Wednesday, November 18, 2015

Wednesday, November 5, 2014

Detecting if a roll number was scanned or typed in.

We usually use barcode scanners to scan a roll number, a load number or a zone into a system. This saves time and reduces entry errors.

Sometimes, the barcode is not readable and the operator must type in the roll number.

It is better when we can tell if the entry was actually scanned or typed manually. For instance, when we investigate a misloaded roll and we can detect that the roll number was typed in, we can suspect that the wrong number was entered, probably causing the error.

There are two ways for the software to detect if the barcode was scanned or typed.

First, many barcodes, such as Code 39, include an asterisk in the barcode. The barcode scanner can often be programmed to forward this to the application which can detect that the barcode was scanned.

A second method is to measure the time between the first and last character entered. If the data was entered in less than one second, it was probably scanned. But, if it took longer, it was probably typed.

Thursday, October 25, 2012

Simplify data reentry from system to system

This tip shows a way to simplify reentering data from one computer system to another system. 

If you have two computer systems that do not communicate with each other and you have to re-enter data from one system to another, this tip saves time and minimizes data entry errors.
Let’s take the example of a roll tracking system that needs to send the shipment data to the accounting package. We propose that the roll tracking system print a barcoded report where all the data that needs to be entered is printed with barcodes in the same entry sequence into accounting package.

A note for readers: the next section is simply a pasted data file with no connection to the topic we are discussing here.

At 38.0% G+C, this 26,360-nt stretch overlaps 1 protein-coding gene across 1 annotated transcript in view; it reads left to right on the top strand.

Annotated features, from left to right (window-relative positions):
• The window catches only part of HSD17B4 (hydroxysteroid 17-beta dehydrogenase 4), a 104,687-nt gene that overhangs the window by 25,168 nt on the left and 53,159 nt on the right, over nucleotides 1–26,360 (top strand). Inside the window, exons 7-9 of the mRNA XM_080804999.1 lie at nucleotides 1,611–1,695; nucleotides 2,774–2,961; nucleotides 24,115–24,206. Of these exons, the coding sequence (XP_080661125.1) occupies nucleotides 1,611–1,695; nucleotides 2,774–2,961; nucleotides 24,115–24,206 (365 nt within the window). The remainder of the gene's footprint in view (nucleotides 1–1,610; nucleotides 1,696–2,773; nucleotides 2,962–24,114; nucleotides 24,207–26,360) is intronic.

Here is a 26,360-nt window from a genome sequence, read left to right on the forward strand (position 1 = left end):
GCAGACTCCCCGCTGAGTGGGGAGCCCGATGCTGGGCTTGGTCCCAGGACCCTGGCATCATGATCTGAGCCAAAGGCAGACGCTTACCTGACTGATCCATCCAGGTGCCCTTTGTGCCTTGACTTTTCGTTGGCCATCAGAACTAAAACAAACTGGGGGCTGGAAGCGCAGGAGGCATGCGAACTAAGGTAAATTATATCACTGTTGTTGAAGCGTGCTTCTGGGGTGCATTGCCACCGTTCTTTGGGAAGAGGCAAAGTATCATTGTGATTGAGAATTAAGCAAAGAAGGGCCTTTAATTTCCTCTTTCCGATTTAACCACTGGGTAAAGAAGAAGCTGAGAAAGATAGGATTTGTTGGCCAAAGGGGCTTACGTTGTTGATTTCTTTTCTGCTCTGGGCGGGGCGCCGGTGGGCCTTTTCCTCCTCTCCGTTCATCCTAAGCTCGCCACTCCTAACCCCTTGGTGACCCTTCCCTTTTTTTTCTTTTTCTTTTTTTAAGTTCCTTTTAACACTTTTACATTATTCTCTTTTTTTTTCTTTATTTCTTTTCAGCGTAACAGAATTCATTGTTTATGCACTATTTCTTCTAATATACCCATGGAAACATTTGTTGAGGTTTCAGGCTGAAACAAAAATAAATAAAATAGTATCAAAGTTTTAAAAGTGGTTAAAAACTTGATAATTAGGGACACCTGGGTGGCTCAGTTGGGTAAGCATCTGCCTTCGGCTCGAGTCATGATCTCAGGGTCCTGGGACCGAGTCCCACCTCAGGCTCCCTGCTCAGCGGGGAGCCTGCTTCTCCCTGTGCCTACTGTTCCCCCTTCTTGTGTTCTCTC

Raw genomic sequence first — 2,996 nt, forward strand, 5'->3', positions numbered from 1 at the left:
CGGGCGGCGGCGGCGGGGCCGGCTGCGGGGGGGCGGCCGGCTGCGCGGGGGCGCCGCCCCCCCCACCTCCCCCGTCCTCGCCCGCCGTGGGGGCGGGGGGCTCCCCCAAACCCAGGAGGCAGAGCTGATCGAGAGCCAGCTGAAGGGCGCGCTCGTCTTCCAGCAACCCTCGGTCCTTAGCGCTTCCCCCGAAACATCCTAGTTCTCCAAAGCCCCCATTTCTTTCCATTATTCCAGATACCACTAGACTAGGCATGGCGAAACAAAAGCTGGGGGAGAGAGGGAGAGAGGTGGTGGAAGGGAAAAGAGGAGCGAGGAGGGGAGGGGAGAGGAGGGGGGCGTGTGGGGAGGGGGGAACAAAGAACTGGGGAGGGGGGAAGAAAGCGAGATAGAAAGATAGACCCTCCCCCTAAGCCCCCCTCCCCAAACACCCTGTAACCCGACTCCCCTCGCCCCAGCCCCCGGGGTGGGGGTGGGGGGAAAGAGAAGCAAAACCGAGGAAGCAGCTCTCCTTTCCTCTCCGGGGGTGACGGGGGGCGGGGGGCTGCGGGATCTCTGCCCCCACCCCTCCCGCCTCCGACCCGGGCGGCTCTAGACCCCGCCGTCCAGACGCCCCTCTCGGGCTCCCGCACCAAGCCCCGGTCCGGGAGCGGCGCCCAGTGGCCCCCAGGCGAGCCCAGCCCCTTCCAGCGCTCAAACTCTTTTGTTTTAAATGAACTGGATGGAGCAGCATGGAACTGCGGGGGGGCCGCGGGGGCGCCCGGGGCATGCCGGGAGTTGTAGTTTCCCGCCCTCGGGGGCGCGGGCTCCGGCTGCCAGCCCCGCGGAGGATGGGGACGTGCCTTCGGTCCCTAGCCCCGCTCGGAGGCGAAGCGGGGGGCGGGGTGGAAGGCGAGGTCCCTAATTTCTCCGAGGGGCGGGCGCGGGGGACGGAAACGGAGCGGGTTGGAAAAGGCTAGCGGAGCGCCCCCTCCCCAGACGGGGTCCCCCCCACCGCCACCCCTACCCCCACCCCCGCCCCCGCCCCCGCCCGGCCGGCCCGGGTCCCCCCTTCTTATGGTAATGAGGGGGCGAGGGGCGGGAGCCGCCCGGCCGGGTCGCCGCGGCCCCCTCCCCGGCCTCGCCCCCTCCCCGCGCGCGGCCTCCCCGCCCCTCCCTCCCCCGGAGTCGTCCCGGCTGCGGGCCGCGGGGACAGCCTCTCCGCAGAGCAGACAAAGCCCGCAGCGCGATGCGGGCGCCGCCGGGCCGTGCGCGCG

You would need to connect a "keyboard wedge" barcode scanner on the computer that has access to the accounting package.  An explanation of what we mean is found at

The clerk would get the accounting system ready to enter the data and then scan each barcode in sequence rather than type the data.

For example, a typical accounting system needs to enter the following information:
Customer Number, Order Number, Ship Date, Item Number, Lb shipped

The roll tracking system would print the following report with the same information in the same order using barcodes that can be scanned into the accounting package:


Customer Number 12345

Order Number 1125

Ship Date 10/15/2012 

Item Number  01 

Lb shipped  20125 


Friday, October 31, 2008

Automatic Bundling at Wrapline

Many mills bundle two or more rolls into a package at the winder.

Most omnidirectional barcode scanners can read multiple barcodes on a roll.

With this scanner feature and some clever software, there is no need to do manually rebundle a package in the system after a roll in a package has been downgraded.

The operator just has to put the rolls together with all the barcoded coretags on the end of the last roll where the barcode scanner will scan the package. The rolls are placed on the conveyor feeding the wrapline and the software will see all the roll numbers on the barcodes an automatically bundle the rolls together.

Reduce Waiting Time for Lab Test at the Winder

In some operations, winder operators have to wait for quality data from labs, robotesters, etc, before cutting a jumbo reel.

In typical operations, a strip is taken from the outside of the reel and brought to the lab for testing. The winder must wait for the results before cutting the jumbo.

We propose that the test strip taken from the jumbo be considered the start of the next reel. This is the same paper that is at the spindle of the next jumbo reel.